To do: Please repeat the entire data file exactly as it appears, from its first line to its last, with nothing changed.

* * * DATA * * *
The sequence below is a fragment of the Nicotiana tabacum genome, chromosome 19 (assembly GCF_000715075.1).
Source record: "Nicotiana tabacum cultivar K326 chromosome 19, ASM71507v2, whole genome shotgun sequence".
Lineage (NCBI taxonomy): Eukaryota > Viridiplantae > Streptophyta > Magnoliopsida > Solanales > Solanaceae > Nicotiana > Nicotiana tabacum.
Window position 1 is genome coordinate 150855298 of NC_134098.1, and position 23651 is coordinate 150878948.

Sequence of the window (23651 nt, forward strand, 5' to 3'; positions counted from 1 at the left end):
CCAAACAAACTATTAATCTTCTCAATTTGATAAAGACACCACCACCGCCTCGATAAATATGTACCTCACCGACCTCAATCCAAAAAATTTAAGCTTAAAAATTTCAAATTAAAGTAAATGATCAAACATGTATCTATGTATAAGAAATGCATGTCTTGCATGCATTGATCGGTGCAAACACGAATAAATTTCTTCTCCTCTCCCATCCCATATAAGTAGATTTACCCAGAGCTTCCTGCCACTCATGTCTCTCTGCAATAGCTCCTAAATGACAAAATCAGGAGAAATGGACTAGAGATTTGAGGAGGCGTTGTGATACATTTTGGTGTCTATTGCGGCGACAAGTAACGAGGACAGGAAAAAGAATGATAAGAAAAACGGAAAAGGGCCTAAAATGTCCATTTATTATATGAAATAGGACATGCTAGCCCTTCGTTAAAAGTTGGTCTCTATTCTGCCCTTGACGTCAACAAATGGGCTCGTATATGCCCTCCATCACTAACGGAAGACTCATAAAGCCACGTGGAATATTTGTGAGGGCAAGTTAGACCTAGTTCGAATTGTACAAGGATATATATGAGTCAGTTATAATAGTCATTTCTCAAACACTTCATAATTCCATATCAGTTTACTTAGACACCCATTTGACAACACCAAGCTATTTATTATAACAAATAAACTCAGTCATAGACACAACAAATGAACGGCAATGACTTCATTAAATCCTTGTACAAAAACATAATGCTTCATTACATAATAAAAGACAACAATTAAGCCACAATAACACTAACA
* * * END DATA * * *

The sequence below is a fragment of the Nicotiana tabacum genome, chromosome 19 (assembly GCF_000715075.1).
Source record: "Nicotiana tabacum cultivar K326 chromosome 19, ASM71507v2, whole genome shotgun sequence".
Lineage (NCBI taxonomy): Eukaryota > Viridiplantae > Streptophyta > Magnoliopsida > Solanales > Solanaceae > Nicotiana > Nicotiana tabacum.
Window position 1 is genome coordinate 150855298 of NC_134098.1, and position 23651 is coordinate 150878948.

Sequence of the window (23651 nt, forward strand, 5' to 3'; positions counted from 1 at the left end):
CCAAACAAACTATTAATCTTCTCAATTTGATAAAGACACCACCACCGCCTCGATAAATATGTACCTCACCGACCTCAATCCAAAAAATTTAAGCTTAAAAATTTCAAATTAAAGTAAATGATCAAACATGTATCTATGTATAAGAAATGCATGTCTTGCATGCATTGATCGGTGCAAACACGAATAAATTTCTTCTCCTCTCCCATCCCATATAAGTAGATTTACCCAGAGCTTCCTGCCACTCATGTCTCTCTGCAATAGCTCCTAAATGACAAAATCAGGAGAAATGGACTAGAGATTTGAGGAGGCGTTGTGATACATTTTGGTGTCTATTGCGGCGACAAGTAACGAGGACAGGAAAAAGAATGATAAGAAAAACGGAAAAGGGCCTAAAATGTCCATTTATTATATGAAATAGGACATGCTAGCCCTTCGTTAAAAGTTGGTCTCTATTCTGCCCTTGACGTCAACAAATGGGCTCGTATATGCCCTCCATCACTAACGGAAGACTCATAAAGCCACGTGGAATATTTGTGAGGGCAAGTTAGACCTAGTTCGAATTGTACAAGGATATATATGAGTCAGTTATAATAGTCATTTCTCAAACACTTCATAATTCCATATCAGTTTACTTAGACACCCATTTGACAACACCAAGCTATTTATTATAACAAATAAACTCAGTCATAGACACAACAAATGAACGGCAATGACTTCATTAAATCCTTGTACAAAAACATAATGCTTCATTACATAATAAAAGACAACAATTAAGCCACAATAACACTAACA